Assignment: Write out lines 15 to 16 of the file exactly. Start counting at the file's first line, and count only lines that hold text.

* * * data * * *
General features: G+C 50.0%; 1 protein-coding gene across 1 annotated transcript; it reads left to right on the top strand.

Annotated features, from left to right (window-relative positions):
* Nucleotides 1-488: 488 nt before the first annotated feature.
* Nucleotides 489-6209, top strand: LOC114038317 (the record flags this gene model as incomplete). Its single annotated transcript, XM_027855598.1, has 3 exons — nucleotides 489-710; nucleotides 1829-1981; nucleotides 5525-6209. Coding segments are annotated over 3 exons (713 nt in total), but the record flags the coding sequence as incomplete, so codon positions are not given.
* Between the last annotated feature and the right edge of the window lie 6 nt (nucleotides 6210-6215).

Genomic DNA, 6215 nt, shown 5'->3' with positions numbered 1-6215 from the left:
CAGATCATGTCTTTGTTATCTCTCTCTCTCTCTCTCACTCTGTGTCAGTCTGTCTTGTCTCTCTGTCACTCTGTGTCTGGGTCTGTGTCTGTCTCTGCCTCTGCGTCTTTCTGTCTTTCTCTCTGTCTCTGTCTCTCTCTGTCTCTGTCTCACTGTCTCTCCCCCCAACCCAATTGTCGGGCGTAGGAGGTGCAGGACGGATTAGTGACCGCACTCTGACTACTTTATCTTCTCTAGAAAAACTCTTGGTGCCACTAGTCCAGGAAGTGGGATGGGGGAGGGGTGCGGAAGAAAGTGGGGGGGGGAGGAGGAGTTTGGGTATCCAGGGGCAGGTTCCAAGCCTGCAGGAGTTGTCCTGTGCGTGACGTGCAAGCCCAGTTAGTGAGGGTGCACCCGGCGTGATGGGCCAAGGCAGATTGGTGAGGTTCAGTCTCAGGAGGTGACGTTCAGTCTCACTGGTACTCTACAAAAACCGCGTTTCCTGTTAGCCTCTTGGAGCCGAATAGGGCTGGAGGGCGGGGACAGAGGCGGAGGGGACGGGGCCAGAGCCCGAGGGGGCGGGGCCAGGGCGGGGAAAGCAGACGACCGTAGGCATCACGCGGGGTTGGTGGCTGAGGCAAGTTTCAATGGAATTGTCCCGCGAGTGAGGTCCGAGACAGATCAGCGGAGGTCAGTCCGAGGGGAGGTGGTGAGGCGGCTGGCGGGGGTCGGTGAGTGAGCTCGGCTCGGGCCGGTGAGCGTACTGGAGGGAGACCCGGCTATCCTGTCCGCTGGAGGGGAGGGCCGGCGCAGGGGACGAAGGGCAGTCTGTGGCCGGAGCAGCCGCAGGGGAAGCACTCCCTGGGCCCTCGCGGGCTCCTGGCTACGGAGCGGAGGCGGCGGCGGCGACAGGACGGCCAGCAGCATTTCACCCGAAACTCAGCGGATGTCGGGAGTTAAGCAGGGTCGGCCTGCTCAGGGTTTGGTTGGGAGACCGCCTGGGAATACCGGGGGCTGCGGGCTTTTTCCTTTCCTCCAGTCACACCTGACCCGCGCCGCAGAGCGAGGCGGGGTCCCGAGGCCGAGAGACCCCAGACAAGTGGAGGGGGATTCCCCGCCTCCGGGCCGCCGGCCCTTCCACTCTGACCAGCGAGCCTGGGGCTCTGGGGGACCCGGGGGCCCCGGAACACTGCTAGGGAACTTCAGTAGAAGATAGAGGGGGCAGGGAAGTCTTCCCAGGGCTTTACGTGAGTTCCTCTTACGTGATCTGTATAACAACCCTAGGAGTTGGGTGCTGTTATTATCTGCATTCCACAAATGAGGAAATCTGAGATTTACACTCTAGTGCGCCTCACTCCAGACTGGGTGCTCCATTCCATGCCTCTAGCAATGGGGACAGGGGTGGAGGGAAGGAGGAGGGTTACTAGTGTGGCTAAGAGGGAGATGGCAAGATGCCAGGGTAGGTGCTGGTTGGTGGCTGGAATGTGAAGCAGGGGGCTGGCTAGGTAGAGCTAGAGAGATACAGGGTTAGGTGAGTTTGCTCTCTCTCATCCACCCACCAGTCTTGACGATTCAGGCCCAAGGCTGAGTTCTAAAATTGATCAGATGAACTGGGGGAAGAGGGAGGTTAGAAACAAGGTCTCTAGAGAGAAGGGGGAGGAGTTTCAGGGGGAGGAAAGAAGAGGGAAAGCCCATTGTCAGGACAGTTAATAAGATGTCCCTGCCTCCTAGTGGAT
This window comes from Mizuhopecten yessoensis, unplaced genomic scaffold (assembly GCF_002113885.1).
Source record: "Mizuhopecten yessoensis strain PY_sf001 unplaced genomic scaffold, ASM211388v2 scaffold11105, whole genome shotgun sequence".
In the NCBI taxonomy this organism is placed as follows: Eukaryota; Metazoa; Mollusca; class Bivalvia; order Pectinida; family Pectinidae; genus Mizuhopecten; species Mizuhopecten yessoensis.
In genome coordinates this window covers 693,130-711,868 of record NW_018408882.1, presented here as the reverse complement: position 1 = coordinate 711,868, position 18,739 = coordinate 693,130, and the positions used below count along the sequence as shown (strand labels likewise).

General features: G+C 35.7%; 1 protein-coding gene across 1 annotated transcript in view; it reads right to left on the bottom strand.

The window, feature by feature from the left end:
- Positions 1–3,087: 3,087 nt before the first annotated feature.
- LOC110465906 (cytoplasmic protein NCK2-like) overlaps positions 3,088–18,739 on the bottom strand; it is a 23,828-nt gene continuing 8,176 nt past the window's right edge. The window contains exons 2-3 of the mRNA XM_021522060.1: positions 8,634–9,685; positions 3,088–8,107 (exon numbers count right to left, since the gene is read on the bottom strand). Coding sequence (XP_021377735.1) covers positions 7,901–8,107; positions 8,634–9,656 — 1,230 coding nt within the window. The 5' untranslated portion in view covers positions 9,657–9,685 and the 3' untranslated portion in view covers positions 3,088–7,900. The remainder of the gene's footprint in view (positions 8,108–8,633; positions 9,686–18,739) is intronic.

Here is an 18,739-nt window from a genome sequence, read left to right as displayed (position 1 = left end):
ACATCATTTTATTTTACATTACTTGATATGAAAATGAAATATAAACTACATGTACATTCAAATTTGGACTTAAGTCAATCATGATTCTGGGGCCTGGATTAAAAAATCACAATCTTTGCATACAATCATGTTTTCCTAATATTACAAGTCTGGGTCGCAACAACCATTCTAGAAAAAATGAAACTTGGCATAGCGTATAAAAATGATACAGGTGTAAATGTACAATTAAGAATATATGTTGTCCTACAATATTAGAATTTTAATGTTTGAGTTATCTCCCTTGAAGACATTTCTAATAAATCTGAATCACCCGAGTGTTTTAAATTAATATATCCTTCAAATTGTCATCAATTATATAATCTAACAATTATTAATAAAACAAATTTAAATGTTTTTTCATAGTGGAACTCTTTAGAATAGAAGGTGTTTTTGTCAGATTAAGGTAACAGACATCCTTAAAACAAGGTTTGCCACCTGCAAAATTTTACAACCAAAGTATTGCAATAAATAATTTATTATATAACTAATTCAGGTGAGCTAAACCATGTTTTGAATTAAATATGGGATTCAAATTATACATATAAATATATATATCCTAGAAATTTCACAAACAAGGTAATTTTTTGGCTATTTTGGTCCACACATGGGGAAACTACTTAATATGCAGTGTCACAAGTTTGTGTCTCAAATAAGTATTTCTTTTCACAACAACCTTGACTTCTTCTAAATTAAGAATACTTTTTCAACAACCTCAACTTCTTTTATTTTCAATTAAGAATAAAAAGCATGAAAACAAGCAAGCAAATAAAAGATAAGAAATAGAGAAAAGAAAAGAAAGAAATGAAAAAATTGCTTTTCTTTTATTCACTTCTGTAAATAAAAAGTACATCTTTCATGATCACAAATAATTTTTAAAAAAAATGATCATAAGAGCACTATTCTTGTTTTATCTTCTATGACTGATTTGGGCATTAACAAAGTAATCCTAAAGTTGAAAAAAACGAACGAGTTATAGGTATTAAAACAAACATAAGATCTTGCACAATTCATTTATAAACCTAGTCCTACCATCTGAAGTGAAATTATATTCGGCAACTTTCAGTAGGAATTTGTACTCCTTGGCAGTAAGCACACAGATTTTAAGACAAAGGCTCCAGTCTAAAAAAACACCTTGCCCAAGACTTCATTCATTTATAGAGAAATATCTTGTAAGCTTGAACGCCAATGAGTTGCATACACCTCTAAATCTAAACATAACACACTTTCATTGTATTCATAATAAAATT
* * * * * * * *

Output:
- LOC110465906 (cytoplasmic protein NCK2-like) overlaps positions 3,088–18,739 on the bottom strand; it is a 23,828-nt gene continuing 8,176 nt past the window's right edge. The window contains exons 2-3 of the mRNA XM_021522060.1: positions 8,634–9,685; positions 3,088–8,107 (exon numbers count right to left, since the gene is read on the bottom strand). Coding sequence (XP_021377735.1) covers positions 7,901–8,107; positions 8,634–9,656 — 1,230 coding nt within the window. The 5' untranslated portion in view covers positions 9,657–9,685 and the 3' untranslated portion in view covers positions 3,088–7,900. The remainder of the gene's footprint in view (positions 8,108–8,633; positions 9,686–18,739) is intronic.

Here is an 18,739-nt window from a genome sequence, read left to right as displayed (position 1 = left end):